I don’t think it’s changed overall, but with each issue, we get to know the characters more, especially outside of Lottie’s perspective, I think that certain plot points that I thought we would reach by now shift to make way for more development between characters. We wanted the book to come together in a way that felt organic to us and in some ways is as mystifying and strange in the way life can be.

So is allergy season in LA ever going to end? (Also isn’t LA supposed to be this desert-y allergy free mecca? Is that a lie?)

The problem with allergies is that for a lot of people who suffer from them, they are ever changing. The weather can be perfect, and nature and our immune systems will somehow ruin a nice day.

The next issue is out in August. Do you want to say anything about issue #11 and this new story arc?

We set a foundation of what it’s like inside of Lottie’s head in the first arc. With the second, we were exploring a lot more of the intricacies of the main cast’s interpersonal relationships, from Lottie’s ongoing insecurity about her friends – especially where she stands with Caroline – to Meg’s doubts about the validity of her relationship, and Cutegirl’s ongoing battle with the flow of time. The new arc digs further into everyone’s past, including Lottie’s fraught relationship with her family, a theme touched upon in the second volume with the introduction of Caroline’s super mysterious brother, Virgil.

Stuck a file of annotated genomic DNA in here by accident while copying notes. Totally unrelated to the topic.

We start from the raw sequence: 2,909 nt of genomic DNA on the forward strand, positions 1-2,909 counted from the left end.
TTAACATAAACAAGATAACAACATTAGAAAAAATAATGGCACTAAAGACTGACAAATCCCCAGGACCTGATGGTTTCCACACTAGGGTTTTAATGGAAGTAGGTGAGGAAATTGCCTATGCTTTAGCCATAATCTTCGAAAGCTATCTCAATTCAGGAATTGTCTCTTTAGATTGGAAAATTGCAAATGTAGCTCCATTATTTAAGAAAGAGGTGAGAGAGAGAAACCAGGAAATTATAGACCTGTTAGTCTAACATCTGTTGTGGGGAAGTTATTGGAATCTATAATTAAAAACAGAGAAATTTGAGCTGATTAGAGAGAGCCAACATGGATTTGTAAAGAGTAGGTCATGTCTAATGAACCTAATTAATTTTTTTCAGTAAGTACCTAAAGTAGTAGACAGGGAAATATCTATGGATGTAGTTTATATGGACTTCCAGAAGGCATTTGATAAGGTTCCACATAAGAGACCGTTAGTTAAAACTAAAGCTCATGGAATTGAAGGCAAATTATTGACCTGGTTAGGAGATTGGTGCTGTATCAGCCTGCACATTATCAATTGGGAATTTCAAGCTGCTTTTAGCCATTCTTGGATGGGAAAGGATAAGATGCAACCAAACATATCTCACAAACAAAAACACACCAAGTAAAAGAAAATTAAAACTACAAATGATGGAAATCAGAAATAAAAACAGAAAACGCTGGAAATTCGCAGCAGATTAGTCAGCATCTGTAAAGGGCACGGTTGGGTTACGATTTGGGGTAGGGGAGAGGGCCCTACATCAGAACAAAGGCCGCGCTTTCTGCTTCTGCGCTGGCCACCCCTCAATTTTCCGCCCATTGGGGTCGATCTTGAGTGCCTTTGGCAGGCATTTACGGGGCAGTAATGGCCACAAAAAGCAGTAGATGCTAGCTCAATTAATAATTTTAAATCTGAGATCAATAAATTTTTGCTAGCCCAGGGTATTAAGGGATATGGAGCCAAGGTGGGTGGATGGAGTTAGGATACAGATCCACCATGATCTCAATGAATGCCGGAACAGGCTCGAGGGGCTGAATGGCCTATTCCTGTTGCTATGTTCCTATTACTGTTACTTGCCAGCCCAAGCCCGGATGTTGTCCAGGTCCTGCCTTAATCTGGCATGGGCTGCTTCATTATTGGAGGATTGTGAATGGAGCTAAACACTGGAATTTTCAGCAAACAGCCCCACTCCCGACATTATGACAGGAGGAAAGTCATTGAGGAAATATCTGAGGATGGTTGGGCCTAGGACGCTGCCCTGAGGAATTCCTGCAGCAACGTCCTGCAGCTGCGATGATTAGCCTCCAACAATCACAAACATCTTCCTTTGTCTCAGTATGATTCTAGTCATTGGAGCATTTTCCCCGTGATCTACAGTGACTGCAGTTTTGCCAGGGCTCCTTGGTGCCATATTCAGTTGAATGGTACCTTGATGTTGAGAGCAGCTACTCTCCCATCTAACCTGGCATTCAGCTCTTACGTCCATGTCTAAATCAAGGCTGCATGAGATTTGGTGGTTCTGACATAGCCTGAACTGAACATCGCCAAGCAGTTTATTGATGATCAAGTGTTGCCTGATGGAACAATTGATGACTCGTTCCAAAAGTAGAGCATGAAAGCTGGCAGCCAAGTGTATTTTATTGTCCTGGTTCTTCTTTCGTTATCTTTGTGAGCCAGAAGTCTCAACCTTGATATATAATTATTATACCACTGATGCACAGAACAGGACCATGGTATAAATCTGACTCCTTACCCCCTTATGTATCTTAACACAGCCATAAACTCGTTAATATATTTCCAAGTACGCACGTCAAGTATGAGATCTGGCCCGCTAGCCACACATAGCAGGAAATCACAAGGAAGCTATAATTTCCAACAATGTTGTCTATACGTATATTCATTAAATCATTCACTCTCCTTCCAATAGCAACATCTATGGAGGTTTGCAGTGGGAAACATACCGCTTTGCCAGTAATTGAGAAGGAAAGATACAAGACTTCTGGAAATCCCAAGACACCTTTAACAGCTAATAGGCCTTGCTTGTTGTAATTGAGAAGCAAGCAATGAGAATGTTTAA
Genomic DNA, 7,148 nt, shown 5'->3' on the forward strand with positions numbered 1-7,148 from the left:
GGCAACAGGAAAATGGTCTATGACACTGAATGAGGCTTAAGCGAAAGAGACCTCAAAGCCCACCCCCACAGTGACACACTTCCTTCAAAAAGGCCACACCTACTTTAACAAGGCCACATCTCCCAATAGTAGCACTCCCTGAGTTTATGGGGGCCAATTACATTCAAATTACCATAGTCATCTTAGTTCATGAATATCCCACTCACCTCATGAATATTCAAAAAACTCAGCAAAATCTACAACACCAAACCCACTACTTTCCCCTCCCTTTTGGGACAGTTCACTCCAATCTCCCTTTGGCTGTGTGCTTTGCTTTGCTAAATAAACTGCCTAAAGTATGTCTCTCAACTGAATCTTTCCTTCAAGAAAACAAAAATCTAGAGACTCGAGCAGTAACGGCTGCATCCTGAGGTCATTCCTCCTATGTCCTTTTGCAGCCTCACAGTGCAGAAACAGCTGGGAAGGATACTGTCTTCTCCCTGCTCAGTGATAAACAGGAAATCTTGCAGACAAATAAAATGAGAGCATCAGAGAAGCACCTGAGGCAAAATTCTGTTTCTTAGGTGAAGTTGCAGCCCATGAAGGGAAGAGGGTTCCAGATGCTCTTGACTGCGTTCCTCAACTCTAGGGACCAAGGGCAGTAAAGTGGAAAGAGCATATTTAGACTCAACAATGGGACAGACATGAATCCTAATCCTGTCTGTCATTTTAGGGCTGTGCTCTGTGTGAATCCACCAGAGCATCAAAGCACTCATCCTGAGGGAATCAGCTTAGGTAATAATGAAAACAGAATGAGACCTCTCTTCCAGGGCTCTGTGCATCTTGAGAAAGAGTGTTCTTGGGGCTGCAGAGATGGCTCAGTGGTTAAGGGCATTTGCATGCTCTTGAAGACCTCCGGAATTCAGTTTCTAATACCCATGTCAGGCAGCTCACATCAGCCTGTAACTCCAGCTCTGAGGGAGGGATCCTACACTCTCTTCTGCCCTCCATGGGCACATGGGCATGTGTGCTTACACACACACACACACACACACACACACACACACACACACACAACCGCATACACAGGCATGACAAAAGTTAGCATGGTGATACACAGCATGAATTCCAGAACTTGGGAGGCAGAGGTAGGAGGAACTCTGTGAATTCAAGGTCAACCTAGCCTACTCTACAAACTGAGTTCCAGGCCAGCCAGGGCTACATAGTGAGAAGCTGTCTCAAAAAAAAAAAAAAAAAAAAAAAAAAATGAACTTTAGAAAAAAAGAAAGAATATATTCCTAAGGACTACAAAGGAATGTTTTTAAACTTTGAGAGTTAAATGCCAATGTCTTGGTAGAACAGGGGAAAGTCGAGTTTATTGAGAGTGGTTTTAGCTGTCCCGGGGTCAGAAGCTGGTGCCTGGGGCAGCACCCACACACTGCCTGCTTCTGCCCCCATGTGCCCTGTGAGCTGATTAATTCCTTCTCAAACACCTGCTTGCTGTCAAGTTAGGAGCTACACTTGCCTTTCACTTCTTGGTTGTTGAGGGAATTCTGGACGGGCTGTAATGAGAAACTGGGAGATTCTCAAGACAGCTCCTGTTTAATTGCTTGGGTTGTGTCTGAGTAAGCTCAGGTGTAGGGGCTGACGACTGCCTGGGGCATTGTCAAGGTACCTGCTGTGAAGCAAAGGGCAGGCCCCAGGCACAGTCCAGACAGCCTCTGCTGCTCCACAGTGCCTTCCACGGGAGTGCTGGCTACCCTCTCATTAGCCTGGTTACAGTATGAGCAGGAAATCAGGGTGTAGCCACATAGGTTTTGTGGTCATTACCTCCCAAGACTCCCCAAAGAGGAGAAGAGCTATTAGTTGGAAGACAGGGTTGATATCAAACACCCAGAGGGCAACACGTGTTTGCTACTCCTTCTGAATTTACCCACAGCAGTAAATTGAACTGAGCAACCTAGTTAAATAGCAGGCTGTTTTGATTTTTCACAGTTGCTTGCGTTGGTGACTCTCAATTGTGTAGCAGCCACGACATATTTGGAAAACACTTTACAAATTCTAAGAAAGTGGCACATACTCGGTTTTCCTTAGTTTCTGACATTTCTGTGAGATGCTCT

Is there anything you’re really excited about getting to draw in the new issues or something you’re covering?

The truth is, I never know what to expect to feel when I’m working on a new issue. The things that end up being the most fun and exciting are what I would least expect. Naturally, I like putting together the outfits in each issue, and it’s always been a highlight for me to decide what lengths the characters will go through for their personal styles. Each issue provides different challenges and in that sense, it’s always a bit of an adventure.

I have to ask, why does Lottie have green hair?

It was something that came up when Bryan and I were developing the characters together. We would talk about how we wanted everyone to be and I would send him sketches of what I was envisioning for every character, and in one of the sketches, Lottie’s hair was green and it kind of stuck and ended up becoming the book’s central visual aspect.


Leslie Hung and Bryan Lee O’Malley are appearing this Friday to discuss Snotgirl Vol.
Friday, June 22
Los Angeles, CA
7:30 PM
Skylight Books Discussion & Signing
1818 N Vermont Ave